Principal as Instructional Coach: Student Data and Teacher Summits
In recent years, a district-level trend in some areas has been to institute “principal summits:” sessions held monthly or bimonthly, with individual principals making formal presentations to their superintendents, or sometimes the full cabinet, focused on student data.
This compels principals to become more savvy about various kinds of achievement data in order to become comfortable discussing trends in specific subject areas, especially mathematics and English language arts, and to report accurately on the status of efforts for achievement-gap-closing for student subgroups. More importantly, it has caused them to become increasingly knowledgeable about teachers’ classroom practices, since the point of the summits is to spur improvement.
To increase their own knowledge and expertise, many principals have increased the frequency of classroom walk-throughs, and have made these visits more focused on specific teacher practices. This has helped them clarify their expectations for teachers and provide more targeted feedback.
Teacher summits mirror principal summits
Another practice some principals have instituted mirrors principal summits. “Teacher summits,” sometimes called instructional conferences, are held just prior to the principal’s own summit at the district level. One principal refers to these as “fast talks,” because as her teachers gained familiarity and comfort with meeting to discuss student progress from one session to the next, the conversations became shorter and more efficient.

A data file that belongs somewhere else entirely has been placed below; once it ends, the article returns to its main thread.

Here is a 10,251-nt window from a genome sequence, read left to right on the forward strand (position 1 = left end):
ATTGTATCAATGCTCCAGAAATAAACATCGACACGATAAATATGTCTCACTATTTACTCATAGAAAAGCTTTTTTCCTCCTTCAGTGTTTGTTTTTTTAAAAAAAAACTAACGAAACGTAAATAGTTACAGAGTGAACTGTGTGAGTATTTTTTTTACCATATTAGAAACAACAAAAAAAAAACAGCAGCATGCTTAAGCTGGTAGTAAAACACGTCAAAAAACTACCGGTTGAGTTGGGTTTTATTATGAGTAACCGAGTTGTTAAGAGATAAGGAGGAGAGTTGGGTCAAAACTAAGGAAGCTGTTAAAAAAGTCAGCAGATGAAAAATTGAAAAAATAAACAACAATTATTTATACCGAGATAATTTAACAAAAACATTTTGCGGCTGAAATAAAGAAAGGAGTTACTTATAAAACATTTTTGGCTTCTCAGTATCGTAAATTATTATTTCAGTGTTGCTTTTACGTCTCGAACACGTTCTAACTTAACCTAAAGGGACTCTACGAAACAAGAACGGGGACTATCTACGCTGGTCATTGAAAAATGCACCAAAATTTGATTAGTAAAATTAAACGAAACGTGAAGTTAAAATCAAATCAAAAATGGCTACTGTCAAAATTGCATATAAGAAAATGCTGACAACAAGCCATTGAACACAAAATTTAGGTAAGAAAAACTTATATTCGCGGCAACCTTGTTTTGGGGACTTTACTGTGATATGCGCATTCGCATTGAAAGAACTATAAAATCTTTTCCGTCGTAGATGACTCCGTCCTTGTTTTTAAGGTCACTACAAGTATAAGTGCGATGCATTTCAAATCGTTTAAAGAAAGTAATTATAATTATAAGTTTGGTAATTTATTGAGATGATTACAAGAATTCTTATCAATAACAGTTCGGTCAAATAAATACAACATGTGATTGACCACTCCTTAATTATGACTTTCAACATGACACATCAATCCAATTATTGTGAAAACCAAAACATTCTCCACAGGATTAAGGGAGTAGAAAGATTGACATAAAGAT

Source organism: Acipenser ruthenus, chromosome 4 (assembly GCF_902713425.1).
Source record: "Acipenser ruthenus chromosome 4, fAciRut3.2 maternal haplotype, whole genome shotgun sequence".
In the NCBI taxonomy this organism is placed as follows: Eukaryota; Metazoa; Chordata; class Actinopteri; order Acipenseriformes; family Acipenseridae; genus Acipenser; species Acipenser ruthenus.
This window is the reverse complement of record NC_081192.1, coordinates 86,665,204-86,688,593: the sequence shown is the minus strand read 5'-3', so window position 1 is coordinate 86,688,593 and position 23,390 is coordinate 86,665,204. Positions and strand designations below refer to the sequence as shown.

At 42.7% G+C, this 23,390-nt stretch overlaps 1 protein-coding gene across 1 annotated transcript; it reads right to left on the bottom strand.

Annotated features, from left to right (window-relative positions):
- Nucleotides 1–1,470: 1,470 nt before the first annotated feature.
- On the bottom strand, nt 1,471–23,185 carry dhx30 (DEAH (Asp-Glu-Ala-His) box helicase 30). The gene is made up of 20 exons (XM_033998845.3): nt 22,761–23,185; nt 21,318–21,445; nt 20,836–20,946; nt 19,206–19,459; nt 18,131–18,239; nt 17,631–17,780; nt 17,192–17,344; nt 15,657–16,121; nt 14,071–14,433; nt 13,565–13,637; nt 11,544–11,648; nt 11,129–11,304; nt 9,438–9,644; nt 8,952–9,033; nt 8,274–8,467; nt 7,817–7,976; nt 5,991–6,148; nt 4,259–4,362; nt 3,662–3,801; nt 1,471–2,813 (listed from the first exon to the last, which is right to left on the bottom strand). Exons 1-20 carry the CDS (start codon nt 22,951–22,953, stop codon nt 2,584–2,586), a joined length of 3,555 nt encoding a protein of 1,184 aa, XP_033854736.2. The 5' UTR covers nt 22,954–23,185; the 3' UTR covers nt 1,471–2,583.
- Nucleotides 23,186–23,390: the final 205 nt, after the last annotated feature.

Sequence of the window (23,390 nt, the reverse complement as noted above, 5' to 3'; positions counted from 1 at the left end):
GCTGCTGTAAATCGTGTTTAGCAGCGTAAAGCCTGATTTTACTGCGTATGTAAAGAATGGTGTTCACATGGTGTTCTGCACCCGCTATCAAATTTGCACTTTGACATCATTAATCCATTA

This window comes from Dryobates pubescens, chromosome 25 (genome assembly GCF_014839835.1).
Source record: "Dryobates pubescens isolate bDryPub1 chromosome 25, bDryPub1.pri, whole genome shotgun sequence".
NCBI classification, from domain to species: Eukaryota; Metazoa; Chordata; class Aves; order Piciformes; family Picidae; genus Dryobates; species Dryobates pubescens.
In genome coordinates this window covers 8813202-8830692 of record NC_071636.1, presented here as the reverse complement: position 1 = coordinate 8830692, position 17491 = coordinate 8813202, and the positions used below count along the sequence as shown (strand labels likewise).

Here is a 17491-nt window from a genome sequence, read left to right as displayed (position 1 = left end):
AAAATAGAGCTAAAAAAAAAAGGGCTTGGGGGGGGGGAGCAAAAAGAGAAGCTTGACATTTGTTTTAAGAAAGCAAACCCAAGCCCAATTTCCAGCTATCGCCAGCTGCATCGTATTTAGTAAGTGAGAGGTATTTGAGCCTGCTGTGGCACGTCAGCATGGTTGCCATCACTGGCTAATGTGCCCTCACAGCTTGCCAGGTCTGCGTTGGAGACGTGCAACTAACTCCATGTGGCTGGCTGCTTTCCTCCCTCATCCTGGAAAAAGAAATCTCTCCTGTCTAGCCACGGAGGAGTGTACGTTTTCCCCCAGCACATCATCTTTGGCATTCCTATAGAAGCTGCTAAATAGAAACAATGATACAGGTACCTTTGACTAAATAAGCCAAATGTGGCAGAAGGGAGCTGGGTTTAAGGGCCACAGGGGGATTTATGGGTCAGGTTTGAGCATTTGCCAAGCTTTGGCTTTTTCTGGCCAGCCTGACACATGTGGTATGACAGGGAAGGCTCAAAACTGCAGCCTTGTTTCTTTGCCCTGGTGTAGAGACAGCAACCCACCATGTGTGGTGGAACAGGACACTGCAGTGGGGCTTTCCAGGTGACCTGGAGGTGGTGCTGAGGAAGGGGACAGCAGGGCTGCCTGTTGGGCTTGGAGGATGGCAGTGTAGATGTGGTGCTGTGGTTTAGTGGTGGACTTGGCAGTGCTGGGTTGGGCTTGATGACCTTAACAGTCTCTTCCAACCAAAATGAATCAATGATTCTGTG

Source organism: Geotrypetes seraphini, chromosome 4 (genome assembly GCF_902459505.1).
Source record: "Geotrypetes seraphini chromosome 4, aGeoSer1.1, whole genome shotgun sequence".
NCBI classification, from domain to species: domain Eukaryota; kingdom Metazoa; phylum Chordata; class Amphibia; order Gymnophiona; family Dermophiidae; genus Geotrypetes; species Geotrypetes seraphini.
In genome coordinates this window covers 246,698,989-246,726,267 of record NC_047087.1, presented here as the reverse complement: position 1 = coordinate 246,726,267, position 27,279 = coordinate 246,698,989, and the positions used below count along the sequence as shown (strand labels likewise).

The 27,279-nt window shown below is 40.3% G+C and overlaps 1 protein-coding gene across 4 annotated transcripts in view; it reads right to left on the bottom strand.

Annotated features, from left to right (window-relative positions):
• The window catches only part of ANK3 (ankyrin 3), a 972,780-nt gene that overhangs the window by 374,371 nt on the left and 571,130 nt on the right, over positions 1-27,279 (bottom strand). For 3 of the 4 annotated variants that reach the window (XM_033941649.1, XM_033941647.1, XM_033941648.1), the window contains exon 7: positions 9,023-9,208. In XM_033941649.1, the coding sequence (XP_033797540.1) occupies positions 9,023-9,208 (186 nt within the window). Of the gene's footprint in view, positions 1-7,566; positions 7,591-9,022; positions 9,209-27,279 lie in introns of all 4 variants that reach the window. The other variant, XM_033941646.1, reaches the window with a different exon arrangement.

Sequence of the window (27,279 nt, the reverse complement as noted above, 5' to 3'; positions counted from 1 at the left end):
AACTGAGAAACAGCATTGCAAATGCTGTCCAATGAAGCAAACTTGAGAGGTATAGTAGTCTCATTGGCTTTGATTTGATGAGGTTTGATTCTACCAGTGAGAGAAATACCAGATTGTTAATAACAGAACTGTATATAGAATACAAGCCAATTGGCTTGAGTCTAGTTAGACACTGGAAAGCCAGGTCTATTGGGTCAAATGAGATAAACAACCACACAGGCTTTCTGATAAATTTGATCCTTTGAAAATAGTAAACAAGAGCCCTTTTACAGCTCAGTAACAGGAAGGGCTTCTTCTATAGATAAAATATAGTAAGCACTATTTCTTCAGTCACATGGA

I asked one principal how he went about beginning teacher summits. What preparations did he make? How did he communicate with teachers about the plan to start holding them?
He said, “Quite frankly, I really believed that the important thing was just to start. The teachers and I quickly figured out how to make these work as we went. To lay the groundwork, I did tell them that I was doing principal summits, and that we were going to start having teacher summits so that I could be prepared, and they were good with that, even though I didn’t have it all mapped out.”
Launching teacher summits: start small, keep the focus specific
As with any change that is a dramatic departure from past practice, it is best to start small, for example, focusing on just one subject area. While the ideal teacher summit would surface the same kind of data and issues as a principal summit, teachers may not be prepared for the same scope of discussion principals engage in with district leaders.
While elementary teachers may realistically be able to discuss each student in a concise “fast talk,” secondary teachers have too many students to make this workable. Focusing instead in middle and high school on specific student populations — English learners, students not showing mastery on district benchmarks, students who do not complete homework, and so on — is a more successful beginning.
Helping teachers connect the dots between classroom data and instructional practices
Finally, helping teachers connect the dots between their classroom data — grades, benchmarks, test, quizzes, and informal measures of daily performance such as papers and other classwork — and their instructional practices is the key to improving outcomes.
Coupling these one-to-one conversations with school-wide professional development, and teacher collaboration within grade level or course-alike teams, is a powerful formula for making gains that any principal will be proud to report at principal summits, and for improving student learning at any school, whether or not principal summits are part of the driving force behind them.